Not long ago, I once again got caught in attempts to control the behavior of others.
These individuals who claim to be Christians acted in unChristlike ways. This affected other people and me.
When I confronted them on their behavior and urged them to stop—spoke the truth in love—they quickly moved into denial and even seemed delusional.
Yes, the pressure of the aftermath of Hurricane Irma played a part. I wanted them to know that God gives grace to do the right thing even when life presses and stresses.
They refused to receive that grace.
Then I tried to stress this point: once we do the wrong thing, we can receive grace to admit it. They declined again.
In the midst of the situation, this truth came to me: You can speak truth to those who believe lies and act on them, but you cannot force them to believe truth or do the right thing.
God presented this revelation to me repeatedly in relationships over the years. Once again in this latest situation, he proved it to me. He showed me I cannot control the behavior of others, but I can choose my reactions to it.
So I let go of my demands that they receive truth and determined to love them where they were at.
A while ago, I heard a teaching from a man who said, “God is in charge, but He’s not in control.”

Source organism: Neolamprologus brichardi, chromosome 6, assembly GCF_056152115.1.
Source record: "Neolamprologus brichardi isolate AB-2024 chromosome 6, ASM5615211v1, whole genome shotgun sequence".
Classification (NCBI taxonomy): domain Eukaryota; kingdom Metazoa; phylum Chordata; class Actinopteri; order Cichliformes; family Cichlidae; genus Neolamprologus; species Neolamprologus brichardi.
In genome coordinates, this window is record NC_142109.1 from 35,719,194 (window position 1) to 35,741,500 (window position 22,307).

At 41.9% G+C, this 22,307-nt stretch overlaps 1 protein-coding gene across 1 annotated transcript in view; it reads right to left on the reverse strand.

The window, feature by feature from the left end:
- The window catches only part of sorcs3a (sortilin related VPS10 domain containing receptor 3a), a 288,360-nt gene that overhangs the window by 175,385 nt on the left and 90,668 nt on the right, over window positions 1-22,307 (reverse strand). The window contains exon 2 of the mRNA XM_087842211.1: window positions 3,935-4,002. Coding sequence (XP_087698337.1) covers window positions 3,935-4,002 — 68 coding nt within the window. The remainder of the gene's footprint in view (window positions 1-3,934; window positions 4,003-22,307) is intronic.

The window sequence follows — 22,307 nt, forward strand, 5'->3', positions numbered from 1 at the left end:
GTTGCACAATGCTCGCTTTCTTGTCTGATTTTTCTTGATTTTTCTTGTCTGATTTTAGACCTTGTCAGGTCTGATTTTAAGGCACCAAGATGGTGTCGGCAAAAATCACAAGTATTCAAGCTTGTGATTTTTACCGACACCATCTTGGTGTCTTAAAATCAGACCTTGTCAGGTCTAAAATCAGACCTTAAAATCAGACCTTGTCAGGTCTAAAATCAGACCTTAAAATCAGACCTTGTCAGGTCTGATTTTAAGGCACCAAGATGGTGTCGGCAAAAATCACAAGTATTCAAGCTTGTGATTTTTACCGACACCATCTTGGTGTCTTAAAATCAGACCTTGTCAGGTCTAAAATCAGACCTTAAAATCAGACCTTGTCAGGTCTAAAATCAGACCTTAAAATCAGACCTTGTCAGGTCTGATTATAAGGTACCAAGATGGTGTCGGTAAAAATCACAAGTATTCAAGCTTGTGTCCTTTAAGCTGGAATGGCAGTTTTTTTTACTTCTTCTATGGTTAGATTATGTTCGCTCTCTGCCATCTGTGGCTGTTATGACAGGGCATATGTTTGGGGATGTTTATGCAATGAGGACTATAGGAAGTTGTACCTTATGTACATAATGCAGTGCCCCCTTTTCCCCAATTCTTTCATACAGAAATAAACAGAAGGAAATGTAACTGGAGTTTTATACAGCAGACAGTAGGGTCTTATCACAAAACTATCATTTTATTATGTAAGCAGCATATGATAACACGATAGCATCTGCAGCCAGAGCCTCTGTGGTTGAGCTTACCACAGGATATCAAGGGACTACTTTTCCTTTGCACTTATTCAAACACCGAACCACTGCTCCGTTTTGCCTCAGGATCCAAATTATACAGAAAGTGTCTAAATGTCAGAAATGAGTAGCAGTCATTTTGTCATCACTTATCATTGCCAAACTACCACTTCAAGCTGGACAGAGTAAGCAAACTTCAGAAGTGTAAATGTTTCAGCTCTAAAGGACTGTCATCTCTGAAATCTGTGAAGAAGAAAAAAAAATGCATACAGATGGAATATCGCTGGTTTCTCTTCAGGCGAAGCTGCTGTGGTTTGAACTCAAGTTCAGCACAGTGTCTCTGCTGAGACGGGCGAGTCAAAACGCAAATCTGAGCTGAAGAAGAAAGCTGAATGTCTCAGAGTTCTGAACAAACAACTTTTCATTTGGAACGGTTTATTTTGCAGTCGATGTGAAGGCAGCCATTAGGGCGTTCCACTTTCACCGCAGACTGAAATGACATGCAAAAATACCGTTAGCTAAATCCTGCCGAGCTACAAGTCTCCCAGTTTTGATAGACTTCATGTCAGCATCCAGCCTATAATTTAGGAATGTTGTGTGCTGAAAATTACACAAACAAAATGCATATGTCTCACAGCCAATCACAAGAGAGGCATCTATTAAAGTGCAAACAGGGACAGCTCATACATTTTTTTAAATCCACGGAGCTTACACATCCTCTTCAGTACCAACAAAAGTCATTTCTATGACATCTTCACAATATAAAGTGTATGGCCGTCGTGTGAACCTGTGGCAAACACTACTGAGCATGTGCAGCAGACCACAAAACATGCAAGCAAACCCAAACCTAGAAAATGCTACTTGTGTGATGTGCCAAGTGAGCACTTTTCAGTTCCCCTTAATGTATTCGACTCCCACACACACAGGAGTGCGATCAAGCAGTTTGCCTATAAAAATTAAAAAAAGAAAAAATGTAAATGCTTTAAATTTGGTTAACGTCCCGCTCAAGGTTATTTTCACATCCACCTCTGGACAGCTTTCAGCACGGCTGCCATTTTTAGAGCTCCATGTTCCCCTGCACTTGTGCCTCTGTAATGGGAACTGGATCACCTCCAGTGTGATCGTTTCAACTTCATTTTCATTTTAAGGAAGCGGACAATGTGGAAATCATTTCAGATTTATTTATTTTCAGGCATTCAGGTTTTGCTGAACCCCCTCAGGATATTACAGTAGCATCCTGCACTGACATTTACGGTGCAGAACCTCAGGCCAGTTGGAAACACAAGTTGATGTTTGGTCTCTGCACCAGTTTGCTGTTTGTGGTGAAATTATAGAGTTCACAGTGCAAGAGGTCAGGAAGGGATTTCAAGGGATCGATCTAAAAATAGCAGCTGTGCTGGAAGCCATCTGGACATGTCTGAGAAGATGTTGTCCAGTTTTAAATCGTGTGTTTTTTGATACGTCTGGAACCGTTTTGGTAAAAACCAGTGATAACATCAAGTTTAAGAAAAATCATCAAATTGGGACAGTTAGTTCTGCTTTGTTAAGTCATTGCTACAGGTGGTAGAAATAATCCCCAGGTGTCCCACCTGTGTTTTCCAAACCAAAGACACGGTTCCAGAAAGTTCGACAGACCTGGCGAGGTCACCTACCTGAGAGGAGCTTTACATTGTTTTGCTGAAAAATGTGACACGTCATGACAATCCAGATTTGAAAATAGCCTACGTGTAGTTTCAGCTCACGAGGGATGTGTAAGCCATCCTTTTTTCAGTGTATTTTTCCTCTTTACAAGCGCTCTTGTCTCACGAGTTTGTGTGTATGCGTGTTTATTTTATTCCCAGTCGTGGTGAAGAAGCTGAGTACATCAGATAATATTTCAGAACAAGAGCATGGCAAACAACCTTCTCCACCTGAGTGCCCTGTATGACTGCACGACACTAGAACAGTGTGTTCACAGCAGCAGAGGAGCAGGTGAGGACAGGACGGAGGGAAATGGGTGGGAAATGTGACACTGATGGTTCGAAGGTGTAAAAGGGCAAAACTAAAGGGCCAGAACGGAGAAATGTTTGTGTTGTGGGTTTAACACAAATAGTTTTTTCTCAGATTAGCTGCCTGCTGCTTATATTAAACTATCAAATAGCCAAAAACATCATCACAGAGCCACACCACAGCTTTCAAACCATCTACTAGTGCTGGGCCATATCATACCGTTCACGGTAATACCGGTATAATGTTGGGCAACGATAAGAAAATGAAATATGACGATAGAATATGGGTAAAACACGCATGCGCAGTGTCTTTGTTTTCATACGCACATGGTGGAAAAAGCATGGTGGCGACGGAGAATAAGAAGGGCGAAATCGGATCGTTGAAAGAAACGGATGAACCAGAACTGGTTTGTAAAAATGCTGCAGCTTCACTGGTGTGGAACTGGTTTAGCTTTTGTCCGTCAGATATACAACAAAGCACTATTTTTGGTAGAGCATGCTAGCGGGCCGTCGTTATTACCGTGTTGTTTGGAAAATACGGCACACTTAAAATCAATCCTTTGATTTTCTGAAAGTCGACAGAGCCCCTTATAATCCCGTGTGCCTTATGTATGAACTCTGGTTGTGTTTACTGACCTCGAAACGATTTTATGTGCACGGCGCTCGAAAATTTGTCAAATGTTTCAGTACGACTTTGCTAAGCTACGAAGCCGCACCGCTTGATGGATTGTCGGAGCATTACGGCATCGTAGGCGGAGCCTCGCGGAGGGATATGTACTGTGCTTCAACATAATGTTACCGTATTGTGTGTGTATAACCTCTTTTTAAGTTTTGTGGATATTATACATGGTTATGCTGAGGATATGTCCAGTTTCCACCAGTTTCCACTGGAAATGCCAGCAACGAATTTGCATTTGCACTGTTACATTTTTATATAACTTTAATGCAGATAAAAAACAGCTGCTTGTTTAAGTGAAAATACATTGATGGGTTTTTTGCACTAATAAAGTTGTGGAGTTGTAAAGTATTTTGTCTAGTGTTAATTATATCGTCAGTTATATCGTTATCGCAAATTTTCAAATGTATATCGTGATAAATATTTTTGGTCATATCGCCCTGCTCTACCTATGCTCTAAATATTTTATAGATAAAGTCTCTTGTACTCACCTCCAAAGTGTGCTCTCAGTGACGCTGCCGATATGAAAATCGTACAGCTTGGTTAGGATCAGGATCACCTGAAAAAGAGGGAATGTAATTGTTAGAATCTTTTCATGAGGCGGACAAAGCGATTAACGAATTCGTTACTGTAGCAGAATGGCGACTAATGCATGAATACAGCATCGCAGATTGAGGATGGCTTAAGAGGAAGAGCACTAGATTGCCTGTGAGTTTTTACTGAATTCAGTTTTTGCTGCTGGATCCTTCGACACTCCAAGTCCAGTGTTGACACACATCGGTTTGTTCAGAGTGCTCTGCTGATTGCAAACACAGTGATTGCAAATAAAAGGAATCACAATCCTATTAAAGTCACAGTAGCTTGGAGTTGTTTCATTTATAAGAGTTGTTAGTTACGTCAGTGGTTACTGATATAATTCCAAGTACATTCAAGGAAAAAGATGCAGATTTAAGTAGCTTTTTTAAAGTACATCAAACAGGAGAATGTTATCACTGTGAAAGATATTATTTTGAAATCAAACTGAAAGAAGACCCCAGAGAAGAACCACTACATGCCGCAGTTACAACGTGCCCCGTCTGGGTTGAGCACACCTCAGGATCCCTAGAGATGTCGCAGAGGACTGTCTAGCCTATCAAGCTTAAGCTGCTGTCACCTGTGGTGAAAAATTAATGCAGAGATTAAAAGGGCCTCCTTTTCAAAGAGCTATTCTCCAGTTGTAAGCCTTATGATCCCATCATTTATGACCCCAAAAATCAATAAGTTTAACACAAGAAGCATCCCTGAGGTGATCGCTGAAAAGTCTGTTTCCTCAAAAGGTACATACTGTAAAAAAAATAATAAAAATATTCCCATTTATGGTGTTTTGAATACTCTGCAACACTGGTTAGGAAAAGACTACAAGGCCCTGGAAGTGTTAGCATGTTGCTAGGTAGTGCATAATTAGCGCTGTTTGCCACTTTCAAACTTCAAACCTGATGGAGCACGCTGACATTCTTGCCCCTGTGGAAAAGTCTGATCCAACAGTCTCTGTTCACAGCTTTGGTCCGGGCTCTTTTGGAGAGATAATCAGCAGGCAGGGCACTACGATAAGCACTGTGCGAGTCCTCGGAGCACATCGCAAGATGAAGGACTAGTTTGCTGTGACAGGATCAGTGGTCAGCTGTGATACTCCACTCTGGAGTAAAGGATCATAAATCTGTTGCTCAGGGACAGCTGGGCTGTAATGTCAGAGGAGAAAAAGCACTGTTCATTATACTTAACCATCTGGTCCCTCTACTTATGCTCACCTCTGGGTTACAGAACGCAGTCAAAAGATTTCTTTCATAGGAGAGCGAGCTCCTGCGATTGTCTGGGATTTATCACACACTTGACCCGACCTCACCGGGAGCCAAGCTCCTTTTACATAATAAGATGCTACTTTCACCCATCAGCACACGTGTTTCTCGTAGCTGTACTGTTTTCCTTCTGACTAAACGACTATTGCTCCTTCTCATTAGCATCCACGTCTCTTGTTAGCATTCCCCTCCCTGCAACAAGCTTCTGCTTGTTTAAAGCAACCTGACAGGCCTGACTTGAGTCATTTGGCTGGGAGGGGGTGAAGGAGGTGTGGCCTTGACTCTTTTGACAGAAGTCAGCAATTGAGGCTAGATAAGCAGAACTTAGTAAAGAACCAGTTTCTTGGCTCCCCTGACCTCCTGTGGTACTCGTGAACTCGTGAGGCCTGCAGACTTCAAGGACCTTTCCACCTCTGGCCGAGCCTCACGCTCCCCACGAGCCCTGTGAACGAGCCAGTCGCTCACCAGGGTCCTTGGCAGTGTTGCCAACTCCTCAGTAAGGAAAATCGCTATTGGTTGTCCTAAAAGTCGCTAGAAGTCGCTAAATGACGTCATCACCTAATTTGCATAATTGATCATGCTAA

I realized because of free will, God allows people to have the reins in their lives. He does not force them to do the right thing. Instead He invites them–as Jesus invited the rich man to sell what he had and give to the poor. (See John 19:21)
As I contemplated God being in control, another truth came to mind: I can say of my own life, “God, I want You to be in control. I surrender to You.” God is in control when I invite Him and allow Him to be. A key factor is to stop trying to take the control back from Him.
I did that with these people in my life who chose a wrong path for a time—who chose not to let God guide them. So my response to them not letting God be in control was to try to control. My words didn’t change their wrong decisions, but I could ask God to be in control of my response and pray for God to help them draw closer to Him, so they could make better choices in the future.
God’s righteous response for me centered on mercy, love, and grace. I realize I started to slip into resentment and withdrawal of love—especially when I faced rejection of the truth and wisdom I spoke. One indicator of resentment revealed itself as I told others about their offenses.
I see when I try to control others, I’m not letting God be in control of me. Fear often drives this compulsion to control.
I hold to the promise in Psalm 34:4: “I sought the Lord, and he answered me;
he delivered me from all my fears.”
These people chose to behave the way they did because of their fears, and I chose to attempt to control because of mine.
Today I pray I will allow God to be in control of my life and that I’ll stop trying to play God in other people’s lives.
Thank You, Lord, for Your patience as I continue to learn lessons You’re trying to teach me. Thank You for the mercy You show to this slow learner.
“Control” by Tenth Avenue North